Being prepared means you know your limits. I think these guys would agree. Had they known where they were and yes, drawn mental maps of basic escape routes as they traveled (and in case they lost their map), they could have either turned back and walked out the Dry Fork from Old Man Lake, or after descending into the Nyack drainage to Nyack Lake, they could have continued down the valley and found the large maintained trail that leads to Highway 2. Granted, the latter is a longer hike, but they would have been safer. They would not have continued to put themselves in a life-threatening situation, nor caused a huge incident that required others to risk their lives and use up rescue resources.
Instead, they went higher trying to find their way back to the Two Medicine Valley! They went up and further increased their risk of dying–this AFTER they knew they were lost, and after they had almost slid down the mountain though ice and snow. That’s not being prepared, that’s not “situational awareness,” that’s being unaware of the risks and foolish. It seems to me that they did not really stay put until they wound up in a place where they had no other options. They were ill-prepared, made poor life-and-death decisions, and did not have a severe weather emergency plan in place. They clearly had not set any basic ground rules for a bail plan. A bail plan is the emergency escape route and actions taken in used in worst-case scenarios. They apparently did not have a plan. They were not prepared.
As to their heralded situational awareness, had they stayed at the lake, once they knew they were lost, they would have been found days sooner. They didn’t seem to be aware at all. They made four critical mistakes:
- They should have turned back as soon as things got sketchy,
- They were not prepared for winter travel in the backcountry,
- They did not have the skills necessary to be in the environment in the first place, and
- They did not have plans to address emergencies should something go wrong.
Remember, we’re not talking about a summer hike up the Hidden Lake Trail. We’re talking about being out overnight 17 miles into Glacier National Park wilderness in October.
To reiterate, I’m happy they are alive. I am grateful to the searchers who saved them. But please, let’s not glamorize folks who make huge mistakes and poor decisions as heroes. These two men put themselves in the position to get into serious trouble by not knowing their limits, taking on too much risk, and not having a back-up or bail plan. That is inexcusable. That’s called preparing to cause an incident. Let’s say what it really is, a lesson for all–about staying put when you’re lost, but more than that it’s about not going into as situation you can’t handle on your own.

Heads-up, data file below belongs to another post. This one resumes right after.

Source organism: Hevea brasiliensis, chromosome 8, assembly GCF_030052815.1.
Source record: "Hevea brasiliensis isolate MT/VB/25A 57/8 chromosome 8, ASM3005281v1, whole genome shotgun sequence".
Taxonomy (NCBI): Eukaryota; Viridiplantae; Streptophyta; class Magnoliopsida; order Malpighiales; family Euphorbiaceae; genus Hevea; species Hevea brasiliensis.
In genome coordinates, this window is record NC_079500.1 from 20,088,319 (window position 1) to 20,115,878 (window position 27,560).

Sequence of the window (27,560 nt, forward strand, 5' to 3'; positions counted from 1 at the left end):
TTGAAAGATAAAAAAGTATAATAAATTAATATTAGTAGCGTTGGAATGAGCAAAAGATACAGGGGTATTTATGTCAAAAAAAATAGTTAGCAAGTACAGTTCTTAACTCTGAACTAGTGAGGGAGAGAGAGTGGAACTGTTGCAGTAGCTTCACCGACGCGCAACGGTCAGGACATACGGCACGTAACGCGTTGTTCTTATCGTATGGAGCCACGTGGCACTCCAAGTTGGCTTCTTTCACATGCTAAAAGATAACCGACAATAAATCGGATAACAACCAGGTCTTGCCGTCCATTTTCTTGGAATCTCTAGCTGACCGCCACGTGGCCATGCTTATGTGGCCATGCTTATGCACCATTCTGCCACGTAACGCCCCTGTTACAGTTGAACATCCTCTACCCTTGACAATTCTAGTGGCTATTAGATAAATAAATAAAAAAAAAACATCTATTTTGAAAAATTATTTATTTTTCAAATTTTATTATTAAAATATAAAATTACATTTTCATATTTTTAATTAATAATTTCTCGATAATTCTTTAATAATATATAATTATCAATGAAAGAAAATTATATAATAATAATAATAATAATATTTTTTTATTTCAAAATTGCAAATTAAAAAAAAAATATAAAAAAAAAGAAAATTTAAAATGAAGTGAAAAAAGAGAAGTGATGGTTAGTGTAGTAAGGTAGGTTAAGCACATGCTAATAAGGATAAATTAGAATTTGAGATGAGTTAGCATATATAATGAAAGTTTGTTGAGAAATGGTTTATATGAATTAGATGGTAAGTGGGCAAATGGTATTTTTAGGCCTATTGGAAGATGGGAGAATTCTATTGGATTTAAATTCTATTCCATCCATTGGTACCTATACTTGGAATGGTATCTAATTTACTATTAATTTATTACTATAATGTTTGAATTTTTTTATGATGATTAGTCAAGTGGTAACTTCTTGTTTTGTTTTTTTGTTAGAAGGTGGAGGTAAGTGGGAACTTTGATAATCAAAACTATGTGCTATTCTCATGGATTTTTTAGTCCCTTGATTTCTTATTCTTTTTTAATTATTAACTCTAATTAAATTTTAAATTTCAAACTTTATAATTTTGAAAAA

I hope, as we see these guys making their rounds on the morning talk shows to gloat about their harrowing experience one mid-October week in Glacier National Park, that we also see them swallow their pride and tell the world about the mistakes they made rather than taking credit for being prepared and staying put when lost. They’ve been given a second chance at life. I’d like to see them use it to ensure no one else makes the same stupid mistakes.
Tony Bynum is a full-time professional outdoor photographer from East Glacier Park, Montana. He has more than 25 years of backcountry experience including alpine mountaineering and has, since his first major expedition at the age of 18 where he spent 25 days crisscrossing the North Cascades on foot, lived an outdoor adventure lifestyle. He’s trained in wilderness survival and backcountry first aid. He’s led myriad backcountry trips with people whose safety was his responsibly, and he’s climbed more than a dozen peaks in Glacier National Park, including all that surround the location where the lost hikers were found. He’s also a father and a compassionate friend who cares deeply about Glacier National Park and human safety. This article originally appeared on his website and is republished with permission.